“We must complete our recovery from the embers of dead empires in a way that does not plunge us back into new forms of domination and oppression.”
When Kenya’s Martin Kimani, ambassador to the UN, concluded his lambasting of Russia in the UN Security Council last Tuesday we waited for the rest of Africa to follow suit. They didn’t.
My surprise has turned to anger. A life of empathy with Africa’s condition riles my intellect. What the hell is wrong with Africa, the part of the world that has suffered more from foreign occupation than any other?
South Africa’s repugnant refusal to condemn Russia is a dangerous over estimation of the importance of its BRICS trade alliance. As a leader of much of the African world, it’s cultish suicide.
Attempts to frame the Ukrainian invasion as just another dispute among us rich and powerful is shameful. The South African Rand plunged today. Apparently the Rand understands.
Some of us took advantage of the one-two punch of Trump + Pandemic. With alternate mixtures of anger, depression and irresolvable feelings of capture we were motivated to learn a little bit about past U.S. pandemics and presidents.
My fascination with early man never reached the point of exchanging empathy with an Australopithecine, but boy do I feel brotherly closeness to the Republican reconstructionists and Boston priests and doctors conscripted for forced vaccinations! With a longer view of America than one lifetime there’s no democracy among angels. It’s been a sludge fest the whole way.
Imagine at long last! You wiggle happily into your preferred economy seat that you agonized over buying. Not bad. As the stream of pushing and shoving passengers push down the aisle to the back of the plane you smile quietly nodding your head to yourself. Preferred economy was undoubtedly the first right decision. Sighing you just hope that all the other decisions will prove just as good!
Vacations were never as important. As problematic. As uncertain. The long time since you last left home because of the pandemic grew so depressing that it was difficult to spring out of! The first difficult decision was just to do it! And you did! Congratulations!
I am so fortunate to have so many memories that when I sit down for tea with my bride of fifty years each morning squeezing out an arthritic knee or two, I wonder how the hell I’ve been to all those places! But you know no matter how depressed or infirmed or isolated I might feel under this era of darkness, when you stop making new memories the old ones start to wither away. So I won’t be posting several blogs in the next week or so, because I’ve got to make some new memories quick!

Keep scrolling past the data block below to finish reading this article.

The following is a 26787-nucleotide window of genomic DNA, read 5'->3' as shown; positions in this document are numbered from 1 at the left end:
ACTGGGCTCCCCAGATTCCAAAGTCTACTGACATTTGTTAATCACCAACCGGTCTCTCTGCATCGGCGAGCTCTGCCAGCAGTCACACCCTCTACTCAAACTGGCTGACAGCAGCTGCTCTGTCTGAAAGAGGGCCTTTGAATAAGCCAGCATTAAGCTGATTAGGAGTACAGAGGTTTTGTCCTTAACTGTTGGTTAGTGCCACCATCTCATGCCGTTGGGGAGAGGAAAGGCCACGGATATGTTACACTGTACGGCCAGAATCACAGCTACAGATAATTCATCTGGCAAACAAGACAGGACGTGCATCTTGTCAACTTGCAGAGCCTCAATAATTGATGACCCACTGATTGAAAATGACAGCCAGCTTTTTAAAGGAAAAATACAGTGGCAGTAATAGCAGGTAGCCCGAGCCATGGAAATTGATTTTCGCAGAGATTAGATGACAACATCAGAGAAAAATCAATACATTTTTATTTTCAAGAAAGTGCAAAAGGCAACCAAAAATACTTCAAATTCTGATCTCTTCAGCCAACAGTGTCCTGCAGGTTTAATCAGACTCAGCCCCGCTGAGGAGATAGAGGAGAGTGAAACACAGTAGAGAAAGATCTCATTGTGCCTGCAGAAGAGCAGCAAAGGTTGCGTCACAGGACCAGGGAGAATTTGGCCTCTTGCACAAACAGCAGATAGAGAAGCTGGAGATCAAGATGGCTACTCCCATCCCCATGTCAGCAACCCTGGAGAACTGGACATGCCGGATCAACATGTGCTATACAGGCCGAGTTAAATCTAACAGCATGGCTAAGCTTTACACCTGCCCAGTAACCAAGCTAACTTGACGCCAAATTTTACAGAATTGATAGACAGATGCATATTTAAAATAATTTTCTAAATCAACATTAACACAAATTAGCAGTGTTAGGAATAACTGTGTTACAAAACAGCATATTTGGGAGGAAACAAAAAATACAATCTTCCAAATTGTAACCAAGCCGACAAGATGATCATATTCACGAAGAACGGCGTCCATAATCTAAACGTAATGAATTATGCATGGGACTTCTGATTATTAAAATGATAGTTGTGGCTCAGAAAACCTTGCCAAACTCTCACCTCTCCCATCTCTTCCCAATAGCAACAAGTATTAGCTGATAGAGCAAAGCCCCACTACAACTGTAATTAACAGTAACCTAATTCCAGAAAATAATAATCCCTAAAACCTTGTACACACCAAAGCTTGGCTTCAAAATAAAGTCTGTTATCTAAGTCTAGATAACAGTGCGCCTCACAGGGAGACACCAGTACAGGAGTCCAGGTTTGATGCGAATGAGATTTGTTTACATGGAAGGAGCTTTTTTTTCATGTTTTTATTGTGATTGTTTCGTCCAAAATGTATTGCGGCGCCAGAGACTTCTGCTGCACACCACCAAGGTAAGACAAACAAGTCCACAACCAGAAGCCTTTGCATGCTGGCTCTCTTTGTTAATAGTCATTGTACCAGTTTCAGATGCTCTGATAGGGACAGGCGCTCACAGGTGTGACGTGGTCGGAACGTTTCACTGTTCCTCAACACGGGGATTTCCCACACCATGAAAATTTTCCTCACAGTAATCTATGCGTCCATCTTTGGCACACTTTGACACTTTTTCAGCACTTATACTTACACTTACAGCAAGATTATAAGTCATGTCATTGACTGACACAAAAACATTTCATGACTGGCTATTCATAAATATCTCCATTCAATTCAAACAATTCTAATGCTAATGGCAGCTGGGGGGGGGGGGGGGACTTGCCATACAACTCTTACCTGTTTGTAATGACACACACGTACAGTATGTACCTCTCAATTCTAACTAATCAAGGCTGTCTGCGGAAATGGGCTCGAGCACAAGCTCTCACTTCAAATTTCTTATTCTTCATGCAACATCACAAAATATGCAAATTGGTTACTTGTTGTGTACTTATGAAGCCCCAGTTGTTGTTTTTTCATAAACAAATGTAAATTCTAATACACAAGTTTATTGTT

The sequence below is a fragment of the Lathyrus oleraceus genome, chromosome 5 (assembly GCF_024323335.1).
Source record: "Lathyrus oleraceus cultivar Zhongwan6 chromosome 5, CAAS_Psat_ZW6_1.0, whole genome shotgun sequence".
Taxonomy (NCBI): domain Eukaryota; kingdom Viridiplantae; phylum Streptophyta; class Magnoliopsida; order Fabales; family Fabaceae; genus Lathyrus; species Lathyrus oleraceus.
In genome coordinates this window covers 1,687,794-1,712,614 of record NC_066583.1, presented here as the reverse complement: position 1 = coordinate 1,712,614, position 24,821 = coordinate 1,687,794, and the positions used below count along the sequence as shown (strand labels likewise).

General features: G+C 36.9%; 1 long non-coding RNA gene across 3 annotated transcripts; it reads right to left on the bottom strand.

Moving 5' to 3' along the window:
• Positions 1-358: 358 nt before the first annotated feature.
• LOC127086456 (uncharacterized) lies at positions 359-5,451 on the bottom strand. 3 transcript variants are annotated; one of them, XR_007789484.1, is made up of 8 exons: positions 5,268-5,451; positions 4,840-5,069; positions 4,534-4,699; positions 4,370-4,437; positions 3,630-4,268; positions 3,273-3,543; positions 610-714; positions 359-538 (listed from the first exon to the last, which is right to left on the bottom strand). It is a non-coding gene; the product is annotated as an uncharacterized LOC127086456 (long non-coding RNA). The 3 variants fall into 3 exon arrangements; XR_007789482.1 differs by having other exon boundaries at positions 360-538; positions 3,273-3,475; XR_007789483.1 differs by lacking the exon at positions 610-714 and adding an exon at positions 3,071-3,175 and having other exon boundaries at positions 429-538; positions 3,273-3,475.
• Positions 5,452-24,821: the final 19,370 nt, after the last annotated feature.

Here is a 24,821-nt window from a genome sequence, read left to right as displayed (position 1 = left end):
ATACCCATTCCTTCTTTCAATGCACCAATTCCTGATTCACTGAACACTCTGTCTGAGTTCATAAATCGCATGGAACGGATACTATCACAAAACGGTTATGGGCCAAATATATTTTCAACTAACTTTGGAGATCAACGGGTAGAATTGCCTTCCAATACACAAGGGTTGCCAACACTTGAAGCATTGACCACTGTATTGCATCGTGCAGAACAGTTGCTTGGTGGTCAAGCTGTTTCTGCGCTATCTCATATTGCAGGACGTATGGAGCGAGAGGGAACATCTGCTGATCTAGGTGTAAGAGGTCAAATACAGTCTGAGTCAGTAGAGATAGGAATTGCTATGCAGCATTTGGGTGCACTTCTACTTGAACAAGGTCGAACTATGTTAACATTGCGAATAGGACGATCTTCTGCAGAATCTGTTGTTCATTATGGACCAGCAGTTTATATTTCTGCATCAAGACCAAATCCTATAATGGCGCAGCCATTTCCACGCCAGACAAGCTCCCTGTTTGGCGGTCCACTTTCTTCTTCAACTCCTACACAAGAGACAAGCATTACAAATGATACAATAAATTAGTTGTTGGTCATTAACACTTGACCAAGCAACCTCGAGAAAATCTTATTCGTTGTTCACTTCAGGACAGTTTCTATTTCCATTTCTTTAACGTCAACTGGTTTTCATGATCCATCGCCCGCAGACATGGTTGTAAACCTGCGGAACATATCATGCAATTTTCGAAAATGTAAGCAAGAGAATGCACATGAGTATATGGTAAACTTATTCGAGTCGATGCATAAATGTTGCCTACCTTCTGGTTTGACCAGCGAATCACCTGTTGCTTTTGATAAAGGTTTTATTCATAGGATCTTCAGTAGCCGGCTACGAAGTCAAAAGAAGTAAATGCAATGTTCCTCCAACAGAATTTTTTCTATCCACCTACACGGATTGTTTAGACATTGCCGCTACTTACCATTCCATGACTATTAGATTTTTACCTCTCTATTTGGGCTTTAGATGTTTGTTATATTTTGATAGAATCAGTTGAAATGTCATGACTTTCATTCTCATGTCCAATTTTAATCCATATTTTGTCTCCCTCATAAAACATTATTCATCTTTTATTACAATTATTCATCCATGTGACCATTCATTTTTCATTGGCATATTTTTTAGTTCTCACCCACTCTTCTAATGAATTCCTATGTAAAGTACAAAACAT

Email me and maybe join me soon to discover some fantastic memories waiting just over that horizon. It’s not as far away as you think. email@example.com
Britain’s House of Lords isn’t normally a cauldron for news. Scheduled tea breaks would likely prevail over debate of the imminent apocalypse of an asteroid racing towards Westminster. But Wednesday Lord Peter Hain managed to step onto the world stage to – with not quite these words – warn America of what has just happened in South Africa.
I’ve often connected South Africa and former President Zuma, with America and former President Trump. Well, move Mitt Romney into the mix, now. Something’s very depressing about all of this.
Western fixation with terrorism at the expense of poverty and basic human rights is finally coming home to roost in Africa.
New or reinvigorated democracies supported by the U.S. and France are imploding. Military coups are rearranging the rubble. A decade or so ago this would have represented serious political backwardness. But now it’s quite different. I’m surprised to find myself saying so, but these military coups look a lot better than the regimes they’re toppling.
As this (hopefully last) phase of the pandemic ends the tourism that’s left standing in the fields of Africa is fit for a king. In fact only kings. A safari post-pandemic will cost you twice what it was pre-pandemic.